Archive for February, 2010

Nottingham Transition Market

Sunday, February 14th, 2010

Yesterday we went to the Transition Nottingham Market in Sneinton. It was a bitterly cold morning, and part of me wondered if it would be worth bothering with, but as we were out and about anyway we decided to make the effort.
It didn’t look too promising at first – the stallholders were all huddled against the freezing wind, and there weren’t many customers, but as we drew nearer we could hear funky music coming from a bike powered generator, and smell delicious food cooking. We wandered around for about half an hour, and in that time I had a really interesting chat with a guy from Ecoworks about their veg box scheme, bought a beginner’s crochet kit for my daughter’s birthday, and stocked up on homemade cakes and free range eggs. There was a stall selling bread made with flour from Green’s Windmill, and another with a huge range of organic seed potatoes. Everyone was friendly and happy to chat, and everything on offer was carefully made or sourced, with a real emphasis on local and sustainable produce.
This was only the second market organised by Transition Nottingham, so the scheme is very much in its infancy. Having gone to it almost by accident, I am now keen to find out when the next one takes place, and I would certainly recommend it as a welcome alternative to the normal ‘Saturday shopping’ experience, which tends to leave me short on patience and vowing never to go back! This market was less about ‘things’, and more about meeting people, exchanging ideas and building up a sense of community, and it was a great way to see some of the basic principles of the Transition movement in action.
Rachel.

Socal change and making friends

Monday, February 8th, 2010

I wanted to blog about the aspect of Transition Towns which inspires me the most. I have been around green issues for more years than I care to remember, to give you an idea I was around when something called the Ecology party and a manifesto for a Sustainable Society came about (think really 1970s!), this transmuted into the Green Party.

So for me the colliding dynamics of fossil fuel depletion and climate chaos are “old companions”. What excites me about the transition movement is the emphasis on a just transition for all, shaping our community so we can support each other in whatever way we can when things start to change, when the realisation of the incompatibility of ever increasing economic growth and a sustainable planet finally hits home. For me this is about empowerment, as individuals, as groups of individuals and as communities. Waiting for “Them” to do something is a waste of time. It is us, we, that can do things for ourselves, we don’t have to wait for gray men in gray suits in tall gray towers to “do something about it”. We can self organise locally, in our street, in our village. But before we can start to do some of the things which will make us resilient and ready to take on the challenges coming we need to be a community, to know and respect each other. When I sat in a tent in Keyworth show in 2007 I knew that this was something that had to be done, what I didn’t know then is how many wonderful and inspiring people I would meet. The Transition Keyworth group has encouraged me to get out there and make connections with my neighbours other groups in the village (not working full time helps with that one!)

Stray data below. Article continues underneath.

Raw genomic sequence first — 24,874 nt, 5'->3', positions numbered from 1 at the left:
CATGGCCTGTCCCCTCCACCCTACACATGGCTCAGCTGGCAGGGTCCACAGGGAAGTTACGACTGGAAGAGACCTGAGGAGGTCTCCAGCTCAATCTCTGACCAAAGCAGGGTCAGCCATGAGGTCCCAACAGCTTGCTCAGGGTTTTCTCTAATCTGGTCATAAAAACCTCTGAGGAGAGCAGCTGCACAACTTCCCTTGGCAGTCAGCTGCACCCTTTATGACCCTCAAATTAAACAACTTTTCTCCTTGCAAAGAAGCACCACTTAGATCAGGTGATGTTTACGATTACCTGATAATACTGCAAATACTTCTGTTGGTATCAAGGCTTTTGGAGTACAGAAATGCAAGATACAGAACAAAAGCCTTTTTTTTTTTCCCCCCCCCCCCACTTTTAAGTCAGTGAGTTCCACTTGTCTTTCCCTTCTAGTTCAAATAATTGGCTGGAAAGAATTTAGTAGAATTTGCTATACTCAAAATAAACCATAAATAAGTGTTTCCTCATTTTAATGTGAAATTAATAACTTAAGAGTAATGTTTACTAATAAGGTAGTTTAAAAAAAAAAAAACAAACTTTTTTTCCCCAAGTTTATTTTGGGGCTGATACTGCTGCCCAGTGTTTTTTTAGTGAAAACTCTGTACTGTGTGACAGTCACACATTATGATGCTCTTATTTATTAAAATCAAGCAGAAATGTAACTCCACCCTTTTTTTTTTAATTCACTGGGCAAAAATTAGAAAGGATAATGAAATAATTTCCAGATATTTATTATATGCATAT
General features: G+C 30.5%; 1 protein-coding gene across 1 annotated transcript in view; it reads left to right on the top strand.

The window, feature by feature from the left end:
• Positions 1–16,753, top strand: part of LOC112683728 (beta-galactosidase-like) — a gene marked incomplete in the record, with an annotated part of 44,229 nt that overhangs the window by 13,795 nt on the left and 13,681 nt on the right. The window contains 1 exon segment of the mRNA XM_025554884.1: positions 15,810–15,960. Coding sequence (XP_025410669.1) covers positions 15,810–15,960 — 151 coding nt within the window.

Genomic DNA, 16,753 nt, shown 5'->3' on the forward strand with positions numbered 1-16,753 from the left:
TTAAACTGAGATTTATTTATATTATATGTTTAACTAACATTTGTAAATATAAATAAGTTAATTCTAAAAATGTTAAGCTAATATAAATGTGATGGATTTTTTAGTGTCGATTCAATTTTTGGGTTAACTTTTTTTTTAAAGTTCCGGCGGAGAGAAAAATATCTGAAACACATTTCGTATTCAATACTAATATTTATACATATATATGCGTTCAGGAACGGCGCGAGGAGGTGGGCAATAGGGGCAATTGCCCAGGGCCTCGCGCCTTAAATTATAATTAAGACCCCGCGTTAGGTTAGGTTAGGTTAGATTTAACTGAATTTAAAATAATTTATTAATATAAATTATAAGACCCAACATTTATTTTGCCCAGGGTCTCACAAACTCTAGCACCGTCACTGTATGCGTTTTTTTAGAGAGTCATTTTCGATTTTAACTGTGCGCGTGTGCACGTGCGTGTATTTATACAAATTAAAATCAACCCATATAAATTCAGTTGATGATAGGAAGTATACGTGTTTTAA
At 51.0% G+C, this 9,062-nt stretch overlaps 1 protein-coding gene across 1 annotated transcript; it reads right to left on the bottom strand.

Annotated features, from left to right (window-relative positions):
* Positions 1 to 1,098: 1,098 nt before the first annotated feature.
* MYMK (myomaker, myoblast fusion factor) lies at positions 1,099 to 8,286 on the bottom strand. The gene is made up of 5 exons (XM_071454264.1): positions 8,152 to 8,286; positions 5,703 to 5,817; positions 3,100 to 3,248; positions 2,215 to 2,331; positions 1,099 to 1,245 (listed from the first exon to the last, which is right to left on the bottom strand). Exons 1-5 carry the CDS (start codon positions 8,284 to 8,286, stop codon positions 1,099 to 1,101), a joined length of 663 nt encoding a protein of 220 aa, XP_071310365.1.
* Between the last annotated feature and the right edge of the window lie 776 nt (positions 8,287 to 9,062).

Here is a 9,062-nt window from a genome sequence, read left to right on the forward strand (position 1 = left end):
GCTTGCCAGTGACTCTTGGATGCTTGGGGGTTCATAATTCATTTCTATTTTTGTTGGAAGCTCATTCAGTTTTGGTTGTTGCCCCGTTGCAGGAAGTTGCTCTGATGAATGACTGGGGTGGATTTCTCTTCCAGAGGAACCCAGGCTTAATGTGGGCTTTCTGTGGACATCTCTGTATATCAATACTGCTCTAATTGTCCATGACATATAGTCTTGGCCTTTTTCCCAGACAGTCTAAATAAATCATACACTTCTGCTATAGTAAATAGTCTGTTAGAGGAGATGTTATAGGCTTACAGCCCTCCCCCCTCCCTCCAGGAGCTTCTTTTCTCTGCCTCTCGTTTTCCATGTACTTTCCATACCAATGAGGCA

So little by little, step by step I feel a change coming, a social change, something better………..

A second hello

Sunday, February 7th, 2010

I thought that as Alex has finally stepped forward and introduced himself, I’d better do the same. I’m Rachel, another of the regular TK bloggers. I’ve been involved with Transition Keyworth right from the start, and I’m really excited about the way it is finally starting to take off. Our membership is growing, new ideas are springing up, and a real energy is developing.
Anyway, I’m digressing slightly as this is supposed to be an introduction! So……well, I’m a little bit older than Alex, I’ve lived in Keyworth on and off for most of my life, and I’ve been interested in ‘green’ issues for as long as I can remember. This does not mean, though, that I’m some sort of ‘expert’ – I am learning all the time and am really looking forward to being able to share the ups and downs of my green adventures on this blog!
One of the issues that is currently bothering me concerns what happens to any waste food in our household. Now, I know that in an ideal world there would not BE any waste food, and I do work really hard to use up leftovers, not cook too much, etc. But the fact remains that from time to time there is food waste to dispose of. Up until last summer I was pretty much on top of it – the chickens ate most of any scraps, and I was using a system called ‘Bokashi’ with a reasonable amount of success. This entails having 2 special bins with very well sealed lids. The waste food goes into the bin and is sprinkled with a special bran mixture containing micro-organisms which acts on the food in a special way. Once the first bin is full you seal it and leave it until the second one is full, when you empty the first one into your normal compost bin. Once in there it seems to break down really well -I’ve composted whole chicken carcasses very successfully!
Anyway, this was all fine for a couple of years, but last summer we had a couple of incidents where the lid wasn’t totally sealed and we got maggots…<shudder>  Since then I’ve fallen back into the habit of putting food scraps into the landfill bin, but I do feel guilty about it. So I’m going to look into other alternatives,  and I’ll let you know how I get on!